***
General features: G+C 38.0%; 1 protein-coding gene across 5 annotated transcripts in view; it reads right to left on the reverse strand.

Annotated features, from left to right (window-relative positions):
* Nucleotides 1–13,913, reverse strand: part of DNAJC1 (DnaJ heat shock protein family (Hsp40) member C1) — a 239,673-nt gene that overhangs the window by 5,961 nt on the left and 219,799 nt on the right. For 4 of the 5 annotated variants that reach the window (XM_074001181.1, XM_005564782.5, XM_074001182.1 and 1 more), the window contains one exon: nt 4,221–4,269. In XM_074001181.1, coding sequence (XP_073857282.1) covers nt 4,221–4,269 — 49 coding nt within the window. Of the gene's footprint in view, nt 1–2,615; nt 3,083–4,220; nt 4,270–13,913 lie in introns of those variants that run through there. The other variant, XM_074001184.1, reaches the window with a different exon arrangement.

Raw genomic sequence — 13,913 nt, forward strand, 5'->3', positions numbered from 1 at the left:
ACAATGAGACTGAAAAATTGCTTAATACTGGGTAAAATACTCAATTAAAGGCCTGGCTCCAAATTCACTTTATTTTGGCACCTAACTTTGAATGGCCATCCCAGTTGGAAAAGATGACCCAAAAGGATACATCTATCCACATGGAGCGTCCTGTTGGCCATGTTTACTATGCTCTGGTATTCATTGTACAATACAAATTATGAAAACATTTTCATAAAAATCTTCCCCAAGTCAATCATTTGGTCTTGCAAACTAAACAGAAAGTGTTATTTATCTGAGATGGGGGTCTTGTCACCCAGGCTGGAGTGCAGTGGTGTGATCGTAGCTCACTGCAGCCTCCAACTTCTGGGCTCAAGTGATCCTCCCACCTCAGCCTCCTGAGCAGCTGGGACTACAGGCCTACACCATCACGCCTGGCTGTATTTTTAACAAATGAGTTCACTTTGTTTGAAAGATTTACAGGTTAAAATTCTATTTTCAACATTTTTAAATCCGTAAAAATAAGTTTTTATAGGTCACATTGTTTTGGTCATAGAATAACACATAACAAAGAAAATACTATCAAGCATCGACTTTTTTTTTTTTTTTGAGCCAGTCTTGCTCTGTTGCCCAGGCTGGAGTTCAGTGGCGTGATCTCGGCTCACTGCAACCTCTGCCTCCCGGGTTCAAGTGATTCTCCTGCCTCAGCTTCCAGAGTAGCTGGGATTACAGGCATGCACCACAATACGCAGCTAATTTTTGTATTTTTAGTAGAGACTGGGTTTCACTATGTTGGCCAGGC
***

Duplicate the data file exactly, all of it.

General features: G+C 38.0%; 1 protein-coding gene across 5 annotated transcripts in view; it reads right to left on the reverse strand.

Annotated features, from left to right (window-relative positions):
* Nucleotides 1–13,913, reverse strand: part of DNAJC1 (DnaJ heat shock protein family (Hsp40) member C1) — a 239,673-nt gene that overhangs the window by 5,961 nt on the left and 219,799 nt on the right. For 4 of the 5 annotated variants that reach the window (XM_074001181.1, XM_005564782.5, XM_074001182.1 and 1 more), the window contains one exon: nt 4,221–4,269. In XM_074001181.1, coding sequence (XP_073857282.1) covers nt 4,221–4,269 — 49 coding nt within the window. Of the gene's footprint in view, nt 1–2,615; nt 3,083–4,220; nt 4,270–13,913 lie in introns of those variants that run through there. The other variant, XM_074001184.1, reaches the window with a different exon arrangement.

Raw genomic sequence — 13,913 nt, forward strand, 5'->3', positions numbered from 1 at the left:
ACAATGAGACTGAAAAATTGCTTAATACTGGGTAAAATACTCAATTAAAGGCCTGGCTCCAAATTCACTTTATTTTGGCACCTAACTTTGAATGGCCATCCCAGTTGGAAAAGATGACCCAAAAGGATACATCTATCCACATGGAGCGTCCTGTTGGCCATGTTTACTATGCTCTGGTATTCATTGTACAATACAAATTATGAAAACATTTTCATAAAAATCTTCCCCAAGTCAATCATTTGGTCTTGCAAACTAAACAGAAAGTGTTATTTATCTGAGATGGGGGTCTTGTCACCCAGGCTGGAGTGCAGTGGTGTGATCGTAGCTCACTGCAGCCTCCAACTTCTGGGCTCAAGTGATCCTCCCACCTCAGCCTCCTGAGCAGCTGGGACTACAGGCCTACACCATCACGCCTGGCTGTATTTTTAACAAATGAGTTCACTTTGTTTGAAAGATTTACAGGTTAAAATTCTATTTTCAACATTTTTAAATCCGTAAAAATAAGTTTTTATAGGTCACATTGTTTTGGTCATAGAATAACACATAACAAAGAAAATACTATCAAGCATCGACTTTTTTTTTTTTTTTGAGCCAGTCTTGCTCTGTTGCCCAGGCTGGAGTTCAGTGGCGTGATCTCGGCTCACTGCAACCTCTGCCTCCCGGGTTCAAGTGATTCTCCTGCCTCAGCTTCCAGAGTAGCTGGGATTACAGGCATGCACCACAATACGCAGCTAATTTTTGTATTTTTAGTAGAGACTGGGTTTCACTATGTTGGCCAGGC